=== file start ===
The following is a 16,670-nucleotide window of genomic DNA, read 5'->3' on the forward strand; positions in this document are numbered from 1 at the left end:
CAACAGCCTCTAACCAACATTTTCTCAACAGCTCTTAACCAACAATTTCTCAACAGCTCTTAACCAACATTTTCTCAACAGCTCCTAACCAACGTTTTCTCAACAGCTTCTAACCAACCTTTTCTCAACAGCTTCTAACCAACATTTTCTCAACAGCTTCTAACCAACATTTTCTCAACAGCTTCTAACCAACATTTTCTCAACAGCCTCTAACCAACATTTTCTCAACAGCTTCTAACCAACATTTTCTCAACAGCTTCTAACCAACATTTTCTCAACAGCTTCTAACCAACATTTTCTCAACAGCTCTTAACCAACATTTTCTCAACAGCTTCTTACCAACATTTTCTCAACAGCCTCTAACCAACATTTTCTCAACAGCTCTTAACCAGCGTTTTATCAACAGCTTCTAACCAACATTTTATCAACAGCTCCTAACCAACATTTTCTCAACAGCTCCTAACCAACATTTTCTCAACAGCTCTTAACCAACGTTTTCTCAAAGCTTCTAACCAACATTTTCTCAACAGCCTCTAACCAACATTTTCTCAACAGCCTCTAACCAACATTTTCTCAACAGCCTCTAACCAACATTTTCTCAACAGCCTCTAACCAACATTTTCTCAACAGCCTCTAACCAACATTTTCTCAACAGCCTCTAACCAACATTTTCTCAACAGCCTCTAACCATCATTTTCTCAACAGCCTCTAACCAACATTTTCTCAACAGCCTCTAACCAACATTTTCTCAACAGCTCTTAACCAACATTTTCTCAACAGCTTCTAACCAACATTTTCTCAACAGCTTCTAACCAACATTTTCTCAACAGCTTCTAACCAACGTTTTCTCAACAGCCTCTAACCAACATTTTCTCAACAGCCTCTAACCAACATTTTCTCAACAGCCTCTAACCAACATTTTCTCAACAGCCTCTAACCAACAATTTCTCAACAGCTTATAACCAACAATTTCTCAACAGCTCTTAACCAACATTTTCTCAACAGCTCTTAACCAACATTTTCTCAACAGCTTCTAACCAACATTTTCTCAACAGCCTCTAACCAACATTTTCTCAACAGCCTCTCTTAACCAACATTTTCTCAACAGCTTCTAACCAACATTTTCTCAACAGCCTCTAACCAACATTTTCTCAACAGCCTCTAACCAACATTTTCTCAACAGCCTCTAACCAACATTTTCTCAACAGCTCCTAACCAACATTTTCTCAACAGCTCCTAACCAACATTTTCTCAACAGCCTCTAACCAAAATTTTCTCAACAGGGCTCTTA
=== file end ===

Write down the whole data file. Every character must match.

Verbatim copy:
The following is a 16,670-nucleotide window of genomic DNA, read 5'->3' on the forward strand; positions in this document are numbered from 1 at the left end:
CAACAGCCTCTAACCAACATTTTCTCAACAGCTCTTAACCAACAATTTCTCAACAGCTCTTAACCAACATTTTCTCAACAGCTCCTAACCAACGTTTTCTCAACAGCTTCTAACCAACCTTTTCTCAACAGCTTCTAACCAACATTTTCTCAACAGCTTCTAACCAACATTTTCTCAACAGCTTCTAACCAACATTTTCTCAACAGCCTCTAACCAACATTTTCTCAACAGCTTCTAACCAACATTTTCTCAACAGCTTCTAACCAACATTTTCTCAACAGCTTCTAACCAACATTTTCTCAACAGCTCTTAACCAACATTTTCTCAACAGCTTCTTACCAACATTTTCTCAACAGCCTCTAACCAACATTTTCTCAACAGCTCTTAACCAGCGTTTTATCAACAGCTTCTAACCAACATTTTATCAACAGCTCCTAACCAACATTTTCTCAACAGCTCCTAACCAACATTTTCTCAACAGCTCTTAACCAACGTTTTCTCAAAGCTTCTAACCAACATTTTCTCAACAGCCTCTAACCAACATTTTCTCAACAGCCTCTAACCAACATTTTCTCAACAGCCTCTAACCAACATTTTCTCAACAGCCTCTAACCAACATTTTCTCAACAGCCTCTAACCAACATTTTCTCAACAGCCTCTAACCAACATTTTCTCAACAGCCTCTAACCATCATTTTCTCAACAGCCTCTAACCAACATTTTCTCAACAGCCTCTAACCAACATTTTCTCAACAGCTCTTAACCAACATTTTCTCAACAGCTTCTAACCAACATTTTCTCAACAGCTTCTAACCAACATTTTCTCAACAGCTTCTAACCAACGTTTTCTCAACAGCCTCTAACCAACATTTTCTCAACAGCCTCTAACCAACATTTTCTCAACAGCCTCTAACCAACATTTTCTCAACAGCCTCTAACCAACAATTTCTCAACAGCTTATAACCAACAATTTCTCAACAGCTCTTAACCAACATTTTCTCAACAGCTCTTAACCAACATTTTCTCAACAGCTTCTAACCAACATTTTCTCAACAGCCTCTAACCAACATTTTCTCAACAGCCTCTCTTAACCAACATTTTCTCAACAGCTTCTAACCAACATTTTCTCAACAGCCTCTAACCAACATTTTCTCAACAGCCTCTAACCAACATTTTCTCAACAGCCTCTAACCAACATTTTCTCAACAGCTCCTAACCAACATTTTCTCAACAGCTCCTAACCAACATTTTCTCAACAGCCTCTAACCAAAATTTTCTCAACAGGGCTCTTA